Senate Healthcare Bill Could Cut Addiction Treatment for Millions of Patients

By Bryan Le 06/26/17

Mental health and addiction treatment advocates fear the cuts could leave millions of Americans without treatment.

Obamacare activists hold signs saying Republicans Mark Meadows, Paul Ryan, Mitch McConnell and President Trump are the real ACA Death Panel
Opponents of the bill believe it could cost lives.

The health care bill proposed by Republican senators last Thursday reveals that they intend to make deep cuts to Medicaid—a program that pays for the treatment services of millions of United States citizens who suffer from mental health issues, including substance use disorders.

Under the Affordable Care Act (ACA)—Obama’s health care plan that the Republican-led senate is aiming to overturn—Medicaid actually expanded mental health care coverage. About 2.8 million people suffering from substance use disorders and 1.3 million with severe mental health issues received coverage for the first time under the ACA, but they could soon find themselves out in the cold.

Besides cutting billions of dollars of funding for Medicaid, the bill also allows states to waive requirements to cover particular health benefits—including mental health and addiction treatment. This would allow insurance companies to refuse to cover these treatments, according to the Kaiser Family Foundation. This could wreak havoc on the finances of less well-off families.

The cuts have been the subject of criticism from substance use disorder and mental health advocates.

"When a family is desperate to get a loved one into treatment and they don’t get coverage, they will go to great lengths," said Marcia Lee Taylor, president and CEO of the Partnership for Drug-Free Kids, according to Time. "We have so many parents who have taken out multiple mortgages on their homes to help their family members. Treatment is extremely expensive."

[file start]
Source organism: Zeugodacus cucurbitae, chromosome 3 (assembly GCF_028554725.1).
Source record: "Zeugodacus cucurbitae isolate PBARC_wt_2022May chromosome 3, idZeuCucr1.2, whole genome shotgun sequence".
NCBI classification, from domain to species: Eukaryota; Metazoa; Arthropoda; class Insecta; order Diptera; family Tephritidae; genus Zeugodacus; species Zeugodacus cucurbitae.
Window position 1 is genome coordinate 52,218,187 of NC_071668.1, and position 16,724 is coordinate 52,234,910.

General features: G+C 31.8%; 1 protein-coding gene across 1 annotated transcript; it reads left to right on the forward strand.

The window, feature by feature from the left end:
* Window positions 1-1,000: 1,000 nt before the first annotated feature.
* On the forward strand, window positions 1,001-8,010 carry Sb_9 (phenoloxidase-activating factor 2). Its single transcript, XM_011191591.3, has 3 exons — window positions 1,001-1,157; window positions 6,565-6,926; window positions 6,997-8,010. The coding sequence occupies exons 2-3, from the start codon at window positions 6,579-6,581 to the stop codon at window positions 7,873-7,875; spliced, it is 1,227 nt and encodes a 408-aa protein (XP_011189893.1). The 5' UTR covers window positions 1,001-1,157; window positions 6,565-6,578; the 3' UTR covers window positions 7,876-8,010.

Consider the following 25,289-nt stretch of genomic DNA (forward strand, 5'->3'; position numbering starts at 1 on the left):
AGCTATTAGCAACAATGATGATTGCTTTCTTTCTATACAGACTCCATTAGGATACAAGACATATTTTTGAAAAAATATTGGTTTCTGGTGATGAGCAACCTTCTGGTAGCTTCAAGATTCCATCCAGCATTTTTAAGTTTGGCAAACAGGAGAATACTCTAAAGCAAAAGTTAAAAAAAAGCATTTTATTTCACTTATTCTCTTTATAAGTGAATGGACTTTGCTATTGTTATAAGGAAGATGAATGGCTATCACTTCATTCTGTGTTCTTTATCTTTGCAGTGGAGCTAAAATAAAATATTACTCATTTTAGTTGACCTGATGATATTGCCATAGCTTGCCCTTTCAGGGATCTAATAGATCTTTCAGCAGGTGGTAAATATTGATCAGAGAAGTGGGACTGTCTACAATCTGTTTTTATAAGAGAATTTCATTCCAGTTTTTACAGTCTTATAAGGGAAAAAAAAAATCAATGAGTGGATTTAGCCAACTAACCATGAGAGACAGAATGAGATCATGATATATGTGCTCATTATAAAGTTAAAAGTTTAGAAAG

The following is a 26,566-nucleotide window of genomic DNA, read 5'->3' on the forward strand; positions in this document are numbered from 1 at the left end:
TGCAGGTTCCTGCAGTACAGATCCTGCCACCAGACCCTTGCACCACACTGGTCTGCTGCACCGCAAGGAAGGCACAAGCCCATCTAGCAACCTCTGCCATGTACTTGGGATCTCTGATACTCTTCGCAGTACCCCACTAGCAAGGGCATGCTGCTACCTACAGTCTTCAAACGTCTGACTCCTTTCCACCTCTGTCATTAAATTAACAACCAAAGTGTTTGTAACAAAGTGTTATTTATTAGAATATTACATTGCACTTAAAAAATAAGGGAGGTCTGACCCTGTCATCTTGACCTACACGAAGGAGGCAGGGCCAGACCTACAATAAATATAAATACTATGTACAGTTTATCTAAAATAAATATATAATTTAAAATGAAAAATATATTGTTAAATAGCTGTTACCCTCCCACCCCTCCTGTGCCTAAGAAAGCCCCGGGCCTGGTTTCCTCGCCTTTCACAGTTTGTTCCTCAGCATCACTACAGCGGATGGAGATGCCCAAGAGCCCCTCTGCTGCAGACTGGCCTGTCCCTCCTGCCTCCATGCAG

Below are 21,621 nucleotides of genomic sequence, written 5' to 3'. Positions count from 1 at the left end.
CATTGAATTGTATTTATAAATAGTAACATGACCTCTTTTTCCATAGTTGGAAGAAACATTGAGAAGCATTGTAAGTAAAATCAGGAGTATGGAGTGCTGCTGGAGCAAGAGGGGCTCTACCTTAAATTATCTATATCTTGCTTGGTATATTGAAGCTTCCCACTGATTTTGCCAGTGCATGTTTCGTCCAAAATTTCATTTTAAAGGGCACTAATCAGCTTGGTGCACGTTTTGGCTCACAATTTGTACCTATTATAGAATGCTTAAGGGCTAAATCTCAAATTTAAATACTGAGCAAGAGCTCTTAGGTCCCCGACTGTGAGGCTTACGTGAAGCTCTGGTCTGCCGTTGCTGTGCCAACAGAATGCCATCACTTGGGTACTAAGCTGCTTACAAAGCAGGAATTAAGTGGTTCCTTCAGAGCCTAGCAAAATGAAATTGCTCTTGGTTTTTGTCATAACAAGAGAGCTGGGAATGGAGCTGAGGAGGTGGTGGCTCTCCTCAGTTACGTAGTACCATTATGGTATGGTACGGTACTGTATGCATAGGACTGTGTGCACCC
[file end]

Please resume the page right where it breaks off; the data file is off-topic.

The American Psychiatric Association called the new health care bill “deeply flawed.” 

“The Senate proposal represents a significant move in the wrong direction, resulting in fewer people having access to insurance, fewer patient protections and less coverage for essential behavioral health care,” Dr. Saul Levin, CEO and medical director of the APA, said in a statement. “We urge the Senate to reject this harmful legislation and start again on a health care bill that puts patients first.”

Other critics feel this budgeting decision could cost lives:

“It’s so frustrating to see the Senate bill proposed as is... There is no margin of error for people getting addiction treatment,” said Dr. Leana Wen, commissioner of health for the city of Baltimore. “If people getting treatment were to stop, their alternative could be to overdose and die.”

Please read our comment policy. - The Fix

Bryan Le grew up in the 90's, so the Internet is practically his third parent. This combined with a love for journalism led him to The Fix. When he isn't fulfilling his duties as Editorial Coordinator, he's obsessing over fancy keyboards he can't justify buying. Find Bryan on LinkedIn or Twitter